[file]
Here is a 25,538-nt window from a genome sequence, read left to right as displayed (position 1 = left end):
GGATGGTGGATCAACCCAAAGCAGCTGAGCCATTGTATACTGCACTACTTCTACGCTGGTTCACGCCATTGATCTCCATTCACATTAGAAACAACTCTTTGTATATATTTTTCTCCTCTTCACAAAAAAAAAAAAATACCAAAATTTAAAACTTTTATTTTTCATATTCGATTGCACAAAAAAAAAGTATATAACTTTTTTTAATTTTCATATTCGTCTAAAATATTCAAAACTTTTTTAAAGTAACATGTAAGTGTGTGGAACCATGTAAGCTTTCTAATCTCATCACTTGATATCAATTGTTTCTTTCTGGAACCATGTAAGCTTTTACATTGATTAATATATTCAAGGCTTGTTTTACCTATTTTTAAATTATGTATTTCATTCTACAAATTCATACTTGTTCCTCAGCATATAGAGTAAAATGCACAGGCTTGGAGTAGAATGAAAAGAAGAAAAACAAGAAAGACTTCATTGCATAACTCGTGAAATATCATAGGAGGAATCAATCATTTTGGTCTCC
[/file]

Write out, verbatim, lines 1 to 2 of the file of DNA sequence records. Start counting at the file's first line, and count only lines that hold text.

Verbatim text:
Here is a 25,538-nt window from a genome sequence, read left to right as displayed (position 1 = left end):
GGATGGTGGATCAACCCAAAGCAGCTGAGCCATTGTATACTGCACTACTTCTACGCTGGTTCACGCCATTGATCTCCATTCACATTAGAAACAACTCTTTGTATATATTTTTCTCCTCTTCACAAAAAAAAAAAAATACCAAAATTTAAAACTTTTATTTTTCATATTCGATTGCACAAAAAAAAAGTATATAACTTTTTTTAATTTTCATATTCGTCTAAAATATTCAAAACTTTTTTAAAGTAACATGTAAGTGTGTGGAACCATGTAAGCTTTCTAATCTCATCACTTGATATCAATTGTTTCTTTCTGGAACCATGTAAGCTTTTACATTGATTAATATATTCAAGGCTTGTTTTACCTATTTTTAAATTATGTATTTCATTCTACAAATTCATACTTGTTCCTCAGCATATAGAGTAAAATGCACAGGCTTGGAGTAGAATGAAAAGAAGAAAAACAAGAAAGACTTCATTGCATAACTCGTGAAATATCATAGGAGGAATCAATCATTTTGGTCTCC